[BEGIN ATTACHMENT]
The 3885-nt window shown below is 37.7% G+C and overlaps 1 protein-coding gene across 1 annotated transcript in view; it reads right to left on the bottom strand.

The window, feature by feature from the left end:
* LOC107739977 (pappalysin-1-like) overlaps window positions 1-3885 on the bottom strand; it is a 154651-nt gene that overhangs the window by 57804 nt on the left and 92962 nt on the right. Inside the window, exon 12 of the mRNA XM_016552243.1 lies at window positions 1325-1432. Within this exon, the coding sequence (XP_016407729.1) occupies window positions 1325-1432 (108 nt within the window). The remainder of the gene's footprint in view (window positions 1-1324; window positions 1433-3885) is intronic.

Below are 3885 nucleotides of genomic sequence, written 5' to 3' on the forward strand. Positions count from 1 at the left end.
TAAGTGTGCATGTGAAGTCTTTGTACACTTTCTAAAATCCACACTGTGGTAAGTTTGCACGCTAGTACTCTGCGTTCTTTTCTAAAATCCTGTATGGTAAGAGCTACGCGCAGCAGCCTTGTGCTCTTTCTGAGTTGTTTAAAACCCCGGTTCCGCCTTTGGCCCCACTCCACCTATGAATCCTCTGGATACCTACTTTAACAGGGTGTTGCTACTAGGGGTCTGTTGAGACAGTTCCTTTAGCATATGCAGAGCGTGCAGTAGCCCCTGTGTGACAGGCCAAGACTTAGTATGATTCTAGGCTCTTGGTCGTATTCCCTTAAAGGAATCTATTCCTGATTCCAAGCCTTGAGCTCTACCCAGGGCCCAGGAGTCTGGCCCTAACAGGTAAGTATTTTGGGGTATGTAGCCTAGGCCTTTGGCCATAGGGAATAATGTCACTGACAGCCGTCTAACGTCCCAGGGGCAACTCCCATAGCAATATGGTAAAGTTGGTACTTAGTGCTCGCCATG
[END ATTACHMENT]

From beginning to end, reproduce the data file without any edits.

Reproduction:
The 3885-nt window shown below is 37.7% G+C and overlaps 1 protein-coding gene across 1 annotated transcript in view; it reads right to left on the bottom strand.

The window, feature by feature from the left end:
* LOC107739977 (pappalysin-1-like) overlaps window positions 1-3885 on the bottom strand; it is a 154651-nt gene that overhangs the window by 57804 nt on the left and 92962 nt on the right. Inside the window, exon 12 of the mRNA XM_016552243.1 lies at window positions 1325-1432. Within this exon, the coding sequence (XP_016407729.1) occupies window positions 1325-1432 (108 nt within the window). The remainder of the gene's footprint in view (window positions 1-1324; window positions 1433-3885) is intronic.

Below are 3885 nucleotides of genomic sequence, written 5' to 3' on the forward strand. Positions count from 1 at the left end.
TAAGTGTGCATGTGAAGTCTTTGTACACTTTCTAAAATCCACACTGTGGTAAGTTTGCACGCTAGTACTCTGCGTTCTTTTCTAAAATCCTGTATGGTAAGAGCTACGCGCAGCAGCCTTGTGCTCTTTCTGAGTTGTTTAAAACCCCGGTTCCGCCTTTGGCCCCACTCCACCTATGAATCCTCTGGATACCTACTTTAACAGGGTGTTGCTACTAGGGGTCTGTTGAGACAGTTCCTTTAGCATATGCAGAGCGTGCAGTAGCCCCTGTGTGACAGGCCAAGACTTAGTATGATTCTAGGCTCTTGGTCGTATTCCCTTAAAGGAATCTATTCCTGATTCCAAGCCTTGAGCTCTACCCAGGGCCCAGGAGTCTGGCCCTAACAGGTAAGTATTTTGGGGTATGTAGCCTAGGCCTTTGGCCATAGGGAATAATGTCACTGACAGCCGTCTAACGTCCCAGGGGCAACTCCCATAGCAATATGGTAAAGTTGGTACTTAGTGCTCGCCATG